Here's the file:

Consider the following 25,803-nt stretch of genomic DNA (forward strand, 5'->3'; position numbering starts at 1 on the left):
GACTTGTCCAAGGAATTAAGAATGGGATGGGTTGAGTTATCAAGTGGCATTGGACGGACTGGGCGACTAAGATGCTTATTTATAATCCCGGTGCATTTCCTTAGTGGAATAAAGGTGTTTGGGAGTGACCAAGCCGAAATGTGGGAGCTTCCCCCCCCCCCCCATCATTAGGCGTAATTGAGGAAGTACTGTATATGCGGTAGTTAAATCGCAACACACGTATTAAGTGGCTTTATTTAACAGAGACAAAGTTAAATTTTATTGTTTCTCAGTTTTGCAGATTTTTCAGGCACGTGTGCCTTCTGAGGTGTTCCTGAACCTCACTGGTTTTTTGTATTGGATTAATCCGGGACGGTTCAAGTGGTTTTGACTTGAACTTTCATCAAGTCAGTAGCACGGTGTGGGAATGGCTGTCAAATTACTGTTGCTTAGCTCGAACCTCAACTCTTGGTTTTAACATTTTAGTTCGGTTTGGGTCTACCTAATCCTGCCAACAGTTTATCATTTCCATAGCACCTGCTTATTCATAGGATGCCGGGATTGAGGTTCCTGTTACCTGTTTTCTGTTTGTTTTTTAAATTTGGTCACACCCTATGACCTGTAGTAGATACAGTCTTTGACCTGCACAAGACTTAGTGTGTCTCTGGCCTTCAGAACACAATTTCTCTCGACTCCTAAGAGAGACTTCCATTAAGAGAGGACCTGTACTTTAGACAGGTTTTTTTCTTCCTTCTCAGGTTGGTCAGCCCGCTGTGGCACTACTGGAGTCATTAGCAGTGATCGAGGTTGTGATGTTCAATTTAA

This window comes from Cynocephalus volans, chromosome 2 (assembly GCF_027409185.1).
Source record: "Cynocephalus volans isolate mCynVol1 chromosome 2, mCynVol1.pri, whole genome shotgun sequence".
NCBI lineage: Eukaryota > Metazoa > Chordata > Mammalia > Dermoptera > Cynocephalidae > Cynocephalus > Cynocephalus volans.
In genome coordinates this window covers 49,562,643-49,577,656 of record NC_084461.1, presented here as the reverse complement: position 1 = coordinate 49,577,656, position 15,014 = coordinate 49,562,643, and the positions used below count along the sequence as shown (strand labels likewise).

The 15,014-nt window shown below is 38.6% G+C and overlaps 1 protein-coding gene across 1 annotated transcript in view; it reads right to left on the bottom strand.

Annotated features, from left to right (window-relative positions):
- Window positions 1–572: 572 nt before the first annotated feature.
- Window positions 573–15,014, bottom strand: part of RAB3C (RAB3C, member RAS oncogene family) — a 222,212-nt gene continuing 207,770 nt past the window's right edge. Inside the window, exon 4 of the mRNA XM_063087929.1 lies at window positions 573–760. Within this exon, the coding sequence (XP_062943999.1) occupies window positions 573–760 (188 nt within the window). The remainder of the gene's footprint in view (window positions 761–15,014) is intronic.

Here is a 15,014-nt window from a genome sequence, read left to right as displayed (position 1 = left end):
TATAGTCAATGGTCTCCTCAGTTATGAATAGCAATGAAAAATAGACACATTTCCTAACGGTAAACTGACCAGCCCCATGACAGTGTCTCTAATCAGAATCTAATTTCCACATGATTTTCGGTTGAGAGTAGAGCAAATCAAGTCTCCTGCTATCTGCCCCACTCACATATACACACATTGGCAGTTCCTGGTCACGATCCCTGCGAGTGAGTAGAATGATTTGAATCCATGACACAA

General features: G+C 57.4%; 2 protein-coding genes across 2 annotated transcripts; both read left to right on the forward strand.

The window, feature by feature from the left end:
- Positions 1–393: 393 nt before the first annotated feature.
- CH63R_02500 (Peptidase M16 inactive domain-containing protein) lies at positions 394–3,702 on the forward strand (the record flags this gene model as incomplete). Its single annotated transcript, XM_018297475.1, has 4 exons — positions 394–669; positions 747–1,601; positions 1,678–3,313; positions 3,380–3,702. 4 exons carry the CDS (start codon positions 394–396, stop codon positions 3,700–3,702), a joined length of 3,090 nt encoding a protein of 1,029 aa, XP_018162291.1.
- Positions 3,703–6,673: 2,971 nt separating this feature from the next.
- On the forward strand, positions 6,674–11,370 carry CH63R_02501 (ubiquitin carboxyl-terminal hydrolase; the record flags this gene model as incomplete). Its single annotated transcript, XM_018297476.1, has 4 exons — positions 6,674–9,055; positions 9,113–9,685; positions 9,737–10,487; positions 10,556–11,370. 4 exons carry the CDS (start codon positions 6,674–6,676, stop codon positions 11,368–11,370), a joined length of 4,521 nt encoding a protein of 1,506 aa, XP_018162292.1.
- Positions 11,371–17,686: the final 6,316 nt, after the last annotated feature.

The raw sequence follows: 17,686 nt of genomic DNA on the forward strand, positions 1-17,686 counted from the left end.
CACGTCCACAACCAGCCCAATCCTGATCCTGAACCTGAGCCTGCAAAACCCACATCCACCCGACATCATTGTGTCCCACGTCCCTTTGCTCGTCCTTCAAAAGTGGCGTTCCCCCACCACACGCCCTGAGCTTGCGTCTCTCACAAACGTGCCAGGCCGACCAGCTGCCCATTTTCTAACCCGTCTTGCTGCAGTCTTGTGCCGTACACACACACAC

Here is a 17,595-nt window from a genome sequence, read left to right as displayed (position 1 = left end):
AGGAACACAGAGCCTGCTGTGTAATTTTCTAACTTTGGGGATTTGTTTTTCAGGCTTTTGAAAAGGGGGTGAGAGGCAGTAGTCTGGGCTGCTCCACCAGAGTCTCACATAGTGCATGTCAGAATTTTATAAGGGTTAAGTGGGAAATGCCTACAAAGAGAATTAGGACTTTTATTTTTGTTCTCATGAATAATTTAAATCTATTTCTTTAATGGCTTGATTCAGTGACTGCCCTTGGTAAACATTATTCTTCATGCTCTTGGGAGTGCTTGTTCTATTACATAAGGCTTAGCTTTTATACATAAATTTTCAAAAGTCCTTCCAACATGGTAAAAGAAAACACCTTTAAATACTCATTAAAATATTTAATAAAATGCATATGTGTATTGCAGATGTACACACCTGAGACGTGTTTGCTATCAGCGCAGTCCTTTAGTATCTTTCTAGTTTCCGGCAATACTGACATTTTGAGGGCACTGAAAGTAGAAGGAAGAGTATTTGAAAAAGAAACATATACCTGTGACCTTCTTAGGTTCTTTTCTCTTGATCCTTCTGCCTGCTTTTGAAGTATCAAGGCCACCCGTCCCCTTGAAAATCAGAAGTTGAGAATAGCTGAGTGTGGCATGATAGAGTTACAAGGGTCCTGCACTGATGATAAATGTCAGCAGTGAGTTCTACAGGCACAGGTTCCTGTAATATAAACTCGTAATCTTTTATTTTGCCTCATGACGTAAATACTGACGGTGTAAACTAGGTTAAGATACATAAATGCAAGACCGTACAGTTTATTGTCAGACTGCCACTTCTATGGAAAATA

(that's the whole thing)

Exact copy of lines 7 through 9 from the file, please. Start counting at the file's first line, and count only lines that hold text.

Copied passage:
The 15,014-nt window shown below is 38.6% G+C and overlaps 1 protein-coding gene across 1 annotated transcript in view; it reads right to left on the bottom strand.

Annotated features, from left to right (window-relative positions):
- Window positions 1–572: 572 nt before the first annotated feature.